obiter dictum

[ ob-i-ter dik-tuhm ]
See synonyms for obiter dictum on
noun,plural ob·i·ter dic·ta [ob-i-ter dik-tuh]. /ˈɒb ɪ tər ˈdɪk tə/.
  1. an incidental or passing remark, opinion, etc.

  2. Law. an incidental or supplementary opinion by a judge in deciding a case, upon a matter not essential to the decision, and therefore not binding as precedent.

Origin of obiter dictum

1805–15; <Latin: (a) saying by the way

Words Nearby obiter dictum Unabridged Based on the Random House Unabridged Dictionary, © Random House, Inc. 2024

How to use obiter dictum in a sentence

  • "It is an obiter dictum," somebody said to me, apparently thinking that Latin would persuade me.

  • The assumption in this obiter dictum seemed to be that Rabelais is an obscene writer.

    Impressions And Comments | Havelock Ellis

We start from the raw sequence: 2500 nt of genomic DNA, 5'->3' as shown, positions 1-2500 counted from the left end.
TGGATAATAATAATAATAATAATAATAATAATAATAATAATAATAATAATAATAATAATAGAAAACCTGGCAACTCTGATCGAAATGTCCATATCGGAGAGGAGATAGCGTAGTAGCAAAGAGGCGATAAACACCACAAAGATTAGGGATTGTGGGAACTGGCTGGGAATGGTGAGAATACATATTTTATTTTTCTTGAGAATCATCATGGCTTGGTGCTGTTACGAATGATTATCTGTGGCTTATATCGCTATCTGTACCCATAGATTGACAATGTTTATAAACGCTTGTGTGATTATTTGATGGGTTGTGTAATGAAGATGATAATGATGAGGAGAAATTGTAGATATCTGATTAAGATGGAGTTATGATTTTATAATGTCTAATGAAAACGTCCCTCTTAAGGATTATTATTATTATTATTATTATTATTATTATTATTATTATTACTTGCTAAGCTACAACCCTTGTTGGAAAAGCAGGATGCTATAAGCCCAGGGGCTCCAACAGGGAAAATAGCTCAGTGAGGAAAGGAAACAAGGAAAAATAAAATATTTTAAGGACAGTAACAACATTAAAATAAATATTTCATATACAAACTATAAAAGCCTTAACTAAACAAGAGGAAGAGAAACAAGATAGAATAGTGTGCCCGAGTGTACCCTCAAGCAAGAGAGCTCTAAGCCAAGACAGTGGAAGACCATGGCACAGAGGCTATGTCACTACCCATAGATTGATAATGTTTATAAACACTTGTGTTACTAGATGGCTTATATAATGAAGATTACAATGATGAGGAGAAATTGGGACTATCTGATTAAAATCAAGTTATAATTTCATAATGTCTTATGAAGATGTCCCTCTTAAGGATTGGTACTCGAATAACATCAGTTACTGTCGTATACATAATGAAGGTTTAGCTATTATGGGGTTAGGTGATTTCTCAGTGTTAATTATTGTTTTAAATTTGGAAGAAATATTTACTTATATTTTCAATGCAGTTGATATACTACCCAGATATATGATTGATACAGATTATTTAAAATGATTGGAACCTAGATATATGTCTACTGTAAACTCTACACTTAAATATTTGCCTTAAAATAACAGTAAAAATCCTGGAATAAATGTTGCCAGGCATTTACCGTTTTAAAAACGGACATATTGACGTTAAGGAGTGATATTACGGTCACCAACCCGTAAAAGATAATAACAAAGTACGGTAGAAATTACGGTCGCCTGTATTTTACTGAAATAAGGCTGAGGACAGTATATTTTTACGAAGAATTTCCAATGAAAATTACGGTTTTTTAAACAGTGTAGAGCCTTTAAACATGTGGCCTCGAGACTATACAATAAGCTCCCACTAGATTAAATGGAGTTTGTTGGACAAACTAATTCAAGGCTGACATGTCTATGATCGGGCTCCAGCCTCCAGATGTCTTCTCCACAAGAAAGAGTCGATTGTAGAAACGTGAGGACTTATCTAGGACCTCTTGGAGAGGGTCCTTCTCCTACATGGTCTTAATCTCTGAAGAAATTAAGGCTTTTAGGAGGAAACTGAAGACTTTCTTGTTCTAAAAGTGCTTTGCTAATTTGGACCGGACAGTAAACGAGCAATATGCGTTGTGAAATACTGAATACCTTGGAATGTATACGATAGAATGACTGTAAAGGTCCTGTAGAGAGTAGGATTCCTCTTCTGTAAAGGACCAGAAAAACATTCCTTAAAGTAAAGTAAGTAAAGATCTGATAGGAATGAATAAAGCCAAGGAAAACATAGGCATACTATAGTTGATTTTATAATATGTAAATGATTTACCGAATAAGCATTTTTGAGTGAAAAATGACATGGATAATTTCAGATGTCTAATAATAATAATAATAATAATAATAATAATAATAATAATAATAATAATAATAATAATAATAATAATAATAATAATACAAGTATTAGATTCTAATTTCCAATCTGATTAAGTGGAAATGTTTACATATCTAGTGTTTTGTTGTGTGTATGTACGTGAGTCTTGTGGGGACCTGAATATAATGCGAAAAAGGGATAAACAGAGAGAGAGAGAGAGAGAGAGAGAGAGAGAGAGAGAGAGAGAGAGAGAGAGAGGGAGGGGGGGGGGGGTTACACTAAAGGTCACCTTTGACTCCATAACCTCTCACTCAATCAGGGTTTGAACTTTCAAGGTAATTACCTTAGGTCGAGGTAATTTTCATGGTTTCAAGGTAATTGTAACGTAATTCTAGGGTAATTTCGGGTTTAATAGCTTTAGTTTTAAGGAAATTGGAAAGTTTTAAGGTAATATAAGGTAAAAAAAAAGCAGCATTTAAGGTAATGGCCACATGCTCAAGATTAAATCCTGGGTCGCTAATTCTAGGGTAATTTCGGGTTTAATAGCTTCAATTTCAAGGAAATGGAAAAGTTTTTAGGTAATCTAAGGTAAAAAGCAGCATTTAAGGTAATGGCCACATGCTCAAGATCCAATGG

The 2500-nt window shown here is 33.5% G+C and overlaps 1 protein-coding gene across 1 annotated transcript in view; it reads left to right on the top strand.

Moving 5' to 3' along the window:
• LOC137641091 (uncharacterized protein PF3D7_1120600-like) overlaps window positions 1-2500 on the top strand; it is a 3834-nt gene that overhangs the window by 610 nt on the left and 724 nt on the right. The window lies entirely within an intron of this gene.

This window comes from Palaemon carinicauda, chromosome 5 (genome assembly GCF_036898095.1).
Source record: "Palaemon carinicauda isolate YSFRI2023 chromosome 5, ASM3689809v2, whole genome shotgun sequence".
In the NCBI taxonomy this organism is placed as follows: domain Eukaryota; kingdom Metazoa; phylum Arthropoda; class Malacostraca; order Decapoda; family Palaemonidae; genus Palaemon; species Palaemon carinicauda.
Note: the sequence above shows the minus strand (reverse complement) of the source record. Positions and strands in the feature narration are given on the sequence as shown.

• Purely as an obiter dictum the court discussed briefly the interpretation of the original act in respect to rate-making power.

  • Several decisions not only adopted the obiter dictum of the Osborne case, above described, but proceeded to expand upon it.

  • In the preceding chronicles no mention, I believe, has been made of one little bird that deserves more than a mere obiter dictum.

    Birds of the Rockies | Leander Sylvester Keyser

British Dictionary definitions for obiter dictum

obiter dictum

/ (ˈɒbɪtə ˈdɪktəm, ˈəʊ-) /

nounplural obiter dicta (ˈdɪktə)
  1. law an observation by a judge on some point of law not directly in issue in the case before him and thus neither requiring his decision nor serving as a precedent, but nevertheless of persuasive authority

  2. any comment, remark, or observation made in passing

Origin of obiter dictum

Latin: something said in passing

Collins English Dictionary - Complete & Unabridged 2012 Digital Edition © William Collins Sons & Co. Ltd. 1979, 1986 © HarperCollins Publishers 1998, 2000, 2003, 2005, 2006, 2007, 2009, 2012